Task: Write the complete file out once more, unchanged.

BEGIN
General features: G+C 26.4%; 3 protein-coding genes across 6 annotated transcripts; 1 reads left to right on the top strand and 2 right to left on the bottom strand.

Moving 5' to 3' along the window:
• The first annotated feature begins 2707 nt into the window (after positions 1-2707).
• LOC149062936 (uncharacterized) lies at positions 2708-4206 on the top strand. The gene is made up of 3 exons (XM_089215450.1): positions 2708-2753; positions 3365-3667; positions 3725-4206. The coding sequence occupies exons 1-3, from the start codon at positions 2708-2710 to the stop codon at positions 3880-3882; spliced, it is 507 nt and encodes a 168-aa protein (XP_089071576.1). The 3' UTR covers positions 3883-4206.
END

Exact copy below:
General features: G+C 26.4%; 3 protein-coding genes across 6 annotated transcripts; 1 reads left to right on the top strand and 2 right to left on the bottom strand.

Moving 5' to 3' along the window:
• The first annotated feature begins 2707 nt into the window (after positions 1-2707).
• LOC149062936 (uncharacterized) lies at positions 2708-4206 on the top strand. The gene is made up of 3 exons (XM_089215450.1): positions 2708-2753; positions 3365-3667; positions 3725-4206. The coding sequence occupies exons 1-3, from the start codon at positions 2708-2710 to the stop codon at positions 3880-3882; spliced, it is 507 nt and encodes a 168-aa protein (XP_089071576.1). The 3' UTR covers positions 3883-4206.